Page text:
Going a little further back, secular feminist Sally Cline’s regrettably little-read 1993 book Women, Celibacy and Passion opens with a statement that defines an anti-capitalist agenda for contemporary celibacy and echoes Hayes’s fears that the sexual revolution is less about creating freedom than about “setting forth a mandate or demand” to engage in sex:

Celibacy raises eyebrows because it is an act of rebellion against the sacred cow of sexual consumerism. This is a consumer society. An assumption built into it is that we should all be eager consumers of sexual activity.

Cline focuses on the way that the sexual revolution creates false consciousness (although she doesn’t use the Marxist term of analysis). Though it masquerades under the banner of “freedom,” the sexual revolution has ushered in an era of “compulsory genital sex” backed up with a veneer of objectivity by the jackboots of experts who churn out allegedly unbiased scientific studies exalting both the psychological and physical “benefits” of regular sexual activity and the purported physiological harms and emotional strains of sexual abstinence (a view very different from ancient medicine, which tended to see maximum retention of sexual energies as the key to robust health). We are no longer, she argues, “in the realm of sexual freedom, we are in the arena of sexual oppression”—particularly for women:

Masters of manipulation have managed successfully to portray the sixties as a time of freedom for women, when in fact it was not freedom as such but freedom to have more sex more often provided it was pointedly directed towards male pleasure … It gave men more access to women’s bodies, it justified male promiscuity and power, and it encouraged a separation between body and emotion, or sexual behavior and loving feelings. It may have been male sexual liberation, but for women it must more aptly be named Genital Appropriation.

Cline notes, wryly, that even sexual activities once considered perverse  are increasingly accepted not because, as we like to tell ourselves, we live in a more open and tolerant society—we are just as censorious as ever about sexual practices of which we disapprove—but rather they “are tolerated on the grounds that they at least involve genital activity.” Any form of sexual activity between consenting adults helps to reinforce the prevailing mythology of sexual freedom and the cult of compulsory sexual activity created by the confluence of the sexual revolution and modern capitalism.

I am not particularly interested in defending the practice of celibacy within the Catholic Church merely as—as it currently is—a disembodied disciplinary norm for clerics. But I am interested in, and disturbed by, the process that has led to its being disembodied.  The reason celibacy no longer makes sense even to most Catholics does not really have that much to do with—as some conservatives allege—the post-1960s progressive thirst for novelty. It results from a much deeper (and frankly more insidious) process within recent Catholic history during which the praxis of celibacy has become disengaged from its social and political contexts—and therefore disengaged from any robust moral foundation—and instead presented merely as a pious personal practice that helps clerics to perform more effectively in their “job.” Contemporary Catholic celibacy is frankly almost unrecognizable when compared to the vision outlined by St. Paul in 1 Corinthians, and this vision, along with the celibate life of Jesus, must surely be the source to which the Church continually returns in every age when thinking about celibacy.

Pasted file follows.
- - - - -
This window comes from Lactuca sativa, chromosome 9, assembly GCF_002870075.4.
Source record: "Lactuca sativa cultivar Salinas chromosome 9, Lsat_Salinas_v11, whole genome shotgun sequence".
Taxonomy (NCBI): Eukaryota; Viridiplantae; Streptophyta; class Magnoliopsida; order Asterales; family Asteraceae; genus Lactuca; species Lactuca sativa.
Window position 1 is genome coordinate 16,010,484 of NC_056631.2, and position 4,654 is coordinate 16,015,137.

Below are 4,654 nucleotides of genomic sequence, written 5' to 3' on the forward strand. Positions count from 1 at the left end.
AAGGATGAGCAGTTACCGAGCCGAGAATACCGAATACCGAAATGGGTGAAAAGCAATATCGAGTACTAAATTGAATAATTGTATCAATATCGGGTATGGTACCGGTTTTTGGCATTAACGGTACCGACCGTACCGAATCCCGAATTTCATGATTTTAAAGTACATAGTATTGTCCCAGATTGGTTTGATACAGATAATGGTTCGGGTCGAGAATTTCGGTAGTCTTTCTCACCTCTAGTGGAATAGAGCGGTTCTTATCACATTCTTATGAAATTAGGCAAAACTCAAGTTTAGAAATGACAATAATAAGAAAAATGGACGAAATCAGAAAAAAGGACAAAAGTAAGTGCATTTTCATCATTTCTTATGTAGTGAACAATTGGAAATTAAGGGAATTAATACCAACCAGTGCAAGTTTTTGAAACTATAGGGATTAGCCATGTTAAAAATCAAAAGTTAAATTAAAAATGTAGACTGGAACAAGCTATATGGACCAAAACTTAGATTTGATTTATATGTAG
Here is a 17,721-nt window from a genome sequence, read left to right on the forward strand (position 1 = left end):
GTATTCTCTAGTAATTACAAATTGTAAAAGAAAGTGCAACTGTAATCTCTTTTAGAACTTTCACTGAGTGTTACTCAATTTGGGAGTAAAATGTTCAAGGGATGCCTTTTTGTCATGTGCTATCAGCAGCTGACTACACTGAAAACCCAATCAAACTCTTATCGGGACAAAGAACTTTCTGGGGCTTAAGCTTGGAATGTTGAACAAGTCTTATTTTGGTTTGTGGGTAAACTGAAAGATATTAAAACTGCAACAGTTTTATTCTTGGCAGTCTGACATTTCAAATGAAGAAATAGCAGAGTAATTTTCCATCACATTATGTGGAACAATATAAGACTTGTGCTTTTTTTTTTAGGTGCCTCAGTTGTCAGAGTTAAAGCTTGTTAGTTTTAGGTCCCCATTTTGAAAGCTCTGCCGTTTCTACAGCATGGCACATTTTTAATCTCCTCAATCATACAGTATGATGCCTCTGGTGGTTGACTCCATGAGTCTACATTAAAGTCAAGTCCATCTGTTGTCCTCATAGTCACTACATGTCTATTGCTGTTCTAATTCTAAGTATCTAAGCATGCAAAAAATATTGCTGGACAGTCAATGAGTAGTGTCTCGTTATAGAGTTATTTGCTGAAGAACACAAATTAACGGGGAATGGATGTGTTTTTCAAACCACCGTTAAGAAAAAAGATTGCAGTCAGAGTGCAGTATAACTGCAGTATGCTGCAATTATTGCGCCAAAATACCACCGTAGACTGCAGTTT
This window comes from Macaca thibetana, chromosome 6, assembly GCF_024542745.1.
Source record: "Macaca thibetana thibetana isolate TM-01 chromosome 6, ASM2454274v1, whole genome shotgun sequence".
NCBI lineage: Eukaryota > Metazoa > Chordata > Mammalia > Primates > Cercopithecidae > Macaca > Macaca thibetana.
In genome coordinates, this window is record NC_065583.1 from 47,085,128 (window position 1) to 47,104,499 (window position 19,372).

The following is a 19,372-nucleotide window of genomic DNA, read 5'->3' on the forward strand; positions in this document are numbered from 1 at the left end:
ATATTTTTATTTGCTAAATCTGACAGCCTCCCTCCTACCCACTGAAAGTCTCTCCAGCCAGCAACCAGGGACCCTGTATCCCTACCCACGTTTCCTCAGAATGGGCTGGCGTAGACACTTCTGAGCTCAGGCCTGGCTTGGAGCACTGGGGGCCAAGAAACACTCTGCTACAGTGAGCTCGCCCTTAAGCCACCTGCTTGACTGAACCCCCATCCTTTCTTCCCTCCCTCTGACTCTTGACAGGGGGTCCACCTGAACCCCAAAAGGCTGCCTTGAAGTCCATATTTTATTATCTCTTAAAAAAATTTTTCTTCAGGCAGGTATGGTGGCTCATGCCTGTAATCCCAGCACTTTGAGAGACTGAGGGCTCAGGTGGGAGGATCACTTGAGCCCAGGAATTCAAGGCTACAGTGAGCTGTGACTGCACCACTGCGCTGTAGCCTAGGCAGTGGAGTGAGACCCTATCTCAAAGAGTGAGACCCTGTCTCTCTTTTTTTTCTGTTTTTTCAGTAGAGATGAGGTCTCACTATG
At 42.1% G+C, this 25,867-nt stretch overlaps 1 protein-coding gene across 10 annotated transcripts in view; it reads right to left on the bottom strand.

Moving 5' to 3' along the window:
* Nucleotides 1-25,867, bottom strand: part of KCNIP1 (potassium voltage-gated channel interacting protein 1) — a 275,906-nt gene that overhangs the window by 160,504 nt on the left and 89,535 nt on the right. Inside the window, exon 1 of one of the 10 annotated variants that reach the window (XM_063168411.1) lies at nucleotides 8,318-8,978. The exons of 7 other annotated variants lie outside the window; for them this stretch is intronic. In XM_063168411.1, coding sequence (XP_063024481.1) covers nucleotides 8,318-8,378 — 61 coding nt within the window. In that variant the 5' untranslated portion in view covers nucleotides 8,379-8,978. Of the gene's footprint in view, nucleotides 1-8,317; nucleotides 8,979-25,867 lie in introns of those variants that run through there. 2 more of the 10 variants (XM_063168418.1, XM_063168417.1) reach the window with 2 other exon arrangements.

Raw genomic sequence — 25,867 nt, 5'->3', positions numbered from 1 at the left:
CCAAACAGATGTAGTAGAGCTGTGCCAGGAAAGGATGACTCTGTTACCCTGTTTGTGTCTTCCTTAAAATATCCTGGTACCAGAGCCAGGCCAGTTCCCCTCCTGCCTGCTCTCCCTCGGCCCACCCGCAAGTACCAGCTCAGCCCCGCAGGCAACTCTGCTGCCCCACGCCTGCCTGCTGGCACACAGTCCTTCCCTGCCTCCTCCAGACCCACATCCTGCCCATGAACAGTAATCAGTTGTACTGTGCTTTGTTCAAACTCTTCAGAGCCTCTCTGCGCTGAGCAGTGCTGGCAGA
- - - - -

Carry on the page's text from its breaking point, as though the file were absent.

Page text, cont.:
As so many patristic scholars have shown, the high regard for celibacy in the early Church was not a matter of individualistic piety—of being “married to Jesus”—but a form of political re-configuration. Just as Kaplan points out that the discipline of celibacy puts “national boundaries and loyalties in their proper context,” for the early Christians celibacy functioned as one mode of resistance to the Roman insistence on subordinating the body to the state, and on a cult of compulsory reproduction for the sake of the allegedly eternal Roman fatherland. With a few exceptions made for Vestal Virgins and eunuchs, those who refused to reproduce were penalized by the state, just as those who refuse to subscribe to the prevailing sexual orthodoxy are increasingly subject to some form of penalty in our own times.

In this age of rapacious capitalism and of compulsory sexuality, there is potential for celibacy—and not just for clerics and religious—to make sense as political praxis more than at any time in Christian history since the reign of Constantine. But a restoration of the proper respect due to celibacy will require fewer pious platitudes and a deeper attention to both the Christian Tradition and to the social and political contexts in which Christians find themselves today.


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  • This is really exciting work. Thank you!

  • Thomas Storck

    “I am not particularly interested in defending the practice of celibacy
    within the Catholic Church merely as—as it currently is—a disembodied
    disciplinary norm for clerics.”

    I think you may be on to something here. I don’t know about Europe or Latin America (or elsewhere), but in the U.S. it seems that religious faith for most people is based on a sort of cultural religiosity which increasingly appeals and has meaning only within what we call conservatism, i.e., a politico-cultural outlook which actually is a form of liberalism and is absolutely dissociated from nature, including human nature. For the most part, apart from this conservative cultural outlook, all forms of Christianity seem culturally irrelevant, not so much untrue as meaningless. And for most Catholics, not only the commandments of the Church but those of God as well are seen as isolated commandments, disembodied, as you note, from life as a whole. Of course there are exceptions, but they tend to be of intellectuals who are drawn to the Church because of philosophy or history or the arts.